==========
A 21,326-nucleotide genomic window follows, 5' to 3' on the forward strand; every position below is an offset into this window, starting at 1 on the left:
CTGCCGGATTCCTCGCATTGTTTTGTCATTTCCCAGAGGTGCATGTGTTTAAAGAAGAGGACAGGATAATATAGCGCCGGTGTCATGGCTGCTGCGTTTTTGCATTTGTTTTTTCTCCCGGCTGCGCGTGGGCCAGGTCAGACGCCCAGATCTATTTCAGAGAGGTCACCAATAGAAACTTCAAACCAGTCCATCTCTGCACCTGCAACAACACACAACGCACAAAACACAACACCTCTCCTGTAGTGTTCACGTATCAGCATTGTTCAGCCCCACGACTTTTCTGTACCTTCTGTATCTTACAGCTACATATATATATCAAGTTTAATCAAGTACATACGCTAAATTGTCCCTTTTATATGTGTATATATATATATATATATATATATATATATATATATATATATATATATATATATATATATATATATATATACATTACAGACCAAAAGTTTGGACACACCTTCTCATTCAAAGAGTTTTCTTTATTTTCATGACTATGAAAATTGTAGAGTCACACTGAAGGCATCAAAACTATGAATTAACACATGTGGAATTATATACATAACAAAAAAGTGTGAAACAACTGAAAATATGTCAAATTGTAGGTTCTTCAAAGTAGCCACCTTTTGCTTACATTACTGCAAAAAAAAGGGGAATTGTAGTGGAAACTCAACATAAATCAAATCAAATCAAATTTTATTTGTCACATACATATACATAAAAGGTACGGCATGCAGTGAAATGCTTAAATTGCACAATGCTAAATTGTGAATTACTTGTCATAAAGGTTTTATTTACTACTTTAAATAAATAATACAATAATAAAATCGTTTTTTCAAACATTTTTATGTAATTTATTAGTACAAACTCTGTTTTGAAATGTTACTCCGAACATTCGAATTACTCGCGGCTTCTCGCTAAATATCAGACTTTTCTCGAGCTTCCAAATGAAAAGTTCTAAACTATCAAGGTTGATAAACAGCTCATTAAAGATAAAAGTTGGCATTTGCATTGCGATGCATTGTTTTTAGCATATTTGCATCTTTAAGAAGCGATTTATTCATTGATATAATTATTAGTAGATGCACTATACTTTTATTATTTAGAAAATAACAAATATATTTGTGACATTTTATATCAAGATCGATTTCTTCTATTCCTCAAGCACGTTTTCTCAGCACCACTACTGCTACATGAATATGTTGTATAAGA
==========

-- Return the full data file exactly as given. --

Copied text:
A 21,326-nucleotide genomic window follows, 5' to 3' on the forward strand; every position below is an offset into this window, starting at 1 on the left:
CTGCCGGATTCCTCGCATTGTTTTGTCATTTCCCAGAGGTGCATGTGTTTAAAGAAGAGGACAGGATAATATAGCGCCGGTGTCATGGCTGCTGCGTTTTTGCATTTGTTTTTTCTCCCGGCTGCGCGTGGGCCAGGTCAGACGCCCAGATCTATTTCAGAGAGGTCACCAATAGAAACTTCAAACCAGTCCATCTCTGCACCTGCAACAACACACAACGCACAAAACACAACACCTCTCCTGTAGTGTTCACGTATCAGCATTGTTCAGCCCCACGACTTTTCTGTACCTTCTGTATCTTACAGCTACATATATATATCAAGTTTAATCAAGTACATACGCTAAATTGTCCCTTTTATATGTGTATATATATATATATATATATATATATATATATATATATATATATATATATATATATATATATATATATATACATTACAGACCAAAAGTTTGGACACACCTTCTCATTCAAAGAGTTTTCTTTATTTTCATGACTATGAAAATTGTAGAGTCACACTGAAGGCATCAAAACTATGAATTAACACATGTGGAATTATATACATAACAAAAAAGTGTGAAACAACTGAAAATATGTCAAATTGTAGGTTCTTCAAAGTAGCCACCTTTTGCTTACATTACTGCAAAAAAAAGGGGAATTGTAGTGGAAACTCAACATAAATCAAATCAAATCAAATTTTATTTGTCACATACATATACATAAAAGGTACGGCATGCAGTGAAATGCTTAAATTGCACAATGCTAAATTGTGAATTACTTGTCATAAAGGTTTTATTTACTACTTTAAATAAATAATACAATAATAAAATCGTTTTTTCAAACATTTTTATGTAATTTATTAGTACAAACTCTGTTTTGAAATGTTACTCCGAACATTCGAATTACTCGCGGCTTCTCGCTAAATATCAGACTTTTCTCGAGCTTCCAAATGAAAAGTTCTAAACTATCAAGGTTGATAAACAGCTCATTAAAGATAAAAGTTGGCATTTGCATTGCGATGCATTGTTTTTAGCATATTTGCATCTTTAAGAAGCGATTTATTCATTGATATAATTATTAGTAGATGCACTATACTTTTATTATTTAGAAAATAACAAATATATTTGTGACATTTTATATCAAGATCGATTTCTTCTATTCCTCAAGCACGTTTTCTCAGCACCACTACTGCTACATGAATATGTTGTATAAGA